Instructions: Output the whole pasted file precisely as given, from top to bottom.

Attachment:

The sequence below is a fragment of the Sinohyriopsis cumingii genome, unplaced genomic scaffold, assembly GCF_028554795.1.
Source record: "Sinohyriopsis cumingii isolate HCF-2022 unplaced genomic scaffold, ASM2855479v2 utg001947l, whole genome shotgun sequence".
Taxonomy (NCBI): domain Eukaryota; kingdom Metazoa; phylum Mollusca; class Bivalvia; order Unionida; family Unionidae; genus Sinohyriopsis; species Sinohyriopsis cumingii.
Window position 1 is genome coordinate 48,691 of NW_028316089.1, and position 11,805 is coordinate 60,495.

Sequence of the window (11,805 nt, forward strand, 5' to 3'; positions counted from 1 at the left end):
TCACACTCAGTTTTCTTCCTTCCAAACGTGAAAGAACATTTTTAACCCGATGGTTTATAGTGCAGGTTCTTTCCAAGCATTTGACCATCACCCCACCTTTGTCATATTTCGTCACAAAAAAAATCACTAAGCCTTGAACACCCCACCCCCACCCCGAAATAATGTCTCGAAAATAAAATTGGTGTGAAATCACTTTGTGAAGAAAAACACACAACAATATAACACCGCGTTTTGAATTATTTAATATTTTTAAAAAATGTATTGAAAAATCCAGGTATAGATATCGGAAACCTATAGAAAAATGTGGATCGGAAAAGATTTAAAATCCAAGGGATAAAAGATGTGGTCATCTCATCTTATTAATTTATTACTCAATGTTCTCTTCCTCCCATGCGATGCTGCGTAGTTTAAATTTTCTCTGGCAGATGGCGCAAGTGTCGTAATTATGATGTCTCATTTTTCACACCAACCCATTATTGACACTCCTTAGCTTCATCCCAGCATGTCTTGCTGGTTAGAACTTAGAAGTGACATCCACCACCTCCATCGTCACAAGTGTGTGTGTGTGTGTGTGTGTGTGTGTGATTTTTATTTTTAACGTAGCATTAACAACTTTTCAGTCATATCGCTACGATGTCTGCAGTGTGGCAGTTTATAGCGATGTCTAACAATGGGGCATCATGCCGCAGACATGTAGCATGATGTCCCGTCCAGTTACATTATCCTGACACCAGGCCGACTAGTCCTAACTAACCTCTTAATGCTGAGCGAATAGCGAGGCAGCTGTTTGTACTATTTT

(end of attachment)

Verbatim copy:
The sequence below is a fragment of the Sinohyriopsis cumingii genome, unplaced genomic scaffold, assembly GCF_028554795.1.
Source record: "Sinohyriopsis cumingii isolate HCF-2022 unplaced genomic scaffold, ASM2855479v2 utg001947l, whole genome shotgun sequence".
Taxonomy (NCBI): domain Eukaryota; kingdom Metazoa; phylum Mollusca; class Bivalvia; order Unionida; family Unionidae; genus Sinohyriopsis; species Sinohyriopsis cumingii.
Window position 1 is genome coordinate 48,691 of NW_028316089.1, and position 11,805 is coordinate 60,495.

Sequence of the window (11,805 nt, forward strand, 5' to 3'; positions counted from 1 at the left end):
TCACACTCAGTTTTCTTCCTTCCAAACGTGAAAGAACATTTTTAACCCGATGGTTTATAGTGCAGGTTCTTTCCAAGCATTTGACCATCACCCCACCTTTGTCATATTTCGTCACAAAAAAAATCACTAAGCCTTGAACACCCCACCCCCACCCCGAAATAATGTCTCGAAAATAAAATTGGTGTGAAATCACTTTGTGAAGAAAAACACACAACAATATAACACCGCGTTTTGAATTATTTAATATTTTTAAAAAATGTATTGAAAAATCCAGGTATAGATATCGGAAACCTATAGAAAAATGTGGATCGGAAAAGATTTAAAATCCAAGGGATAAAAGATGTGGTCATCTCATCTTATTAATTTATTACTCAATGTTCTCTTCCTCCCATGCGATGCTGCGTAGTTTAAATTTTCTCTGGCAGATGGCGCAAGTGTCGTAATTATGATGTCTCATTTTTCACACCAACCCATTATTGACACTCCTTAGCTTCATCCCAGCATGTCTTGCTGGTTAGAACTTAGAAGTGACATCCACCACCTCCATCGTCACAAGTGTGTGTGTGTGTGTGTGTGTGTGTGTGATTTTTATTTTTAACGTAGCATTAACAACTTTTCAGTCATATCGCTACGATGTCTGCAGTGTGGCAGTTTATAGCGATGTCTAACAATGGGGCATCATGCCGCAGACATGTAGCATGATGTCCCGTCCAGTTACATTATCCTGACACCAGGCCGACTAGTCCTAACTAACCTCTTAATGCTGAGCGAATAGCGAGGCAGCTGTTTGTACTATTTT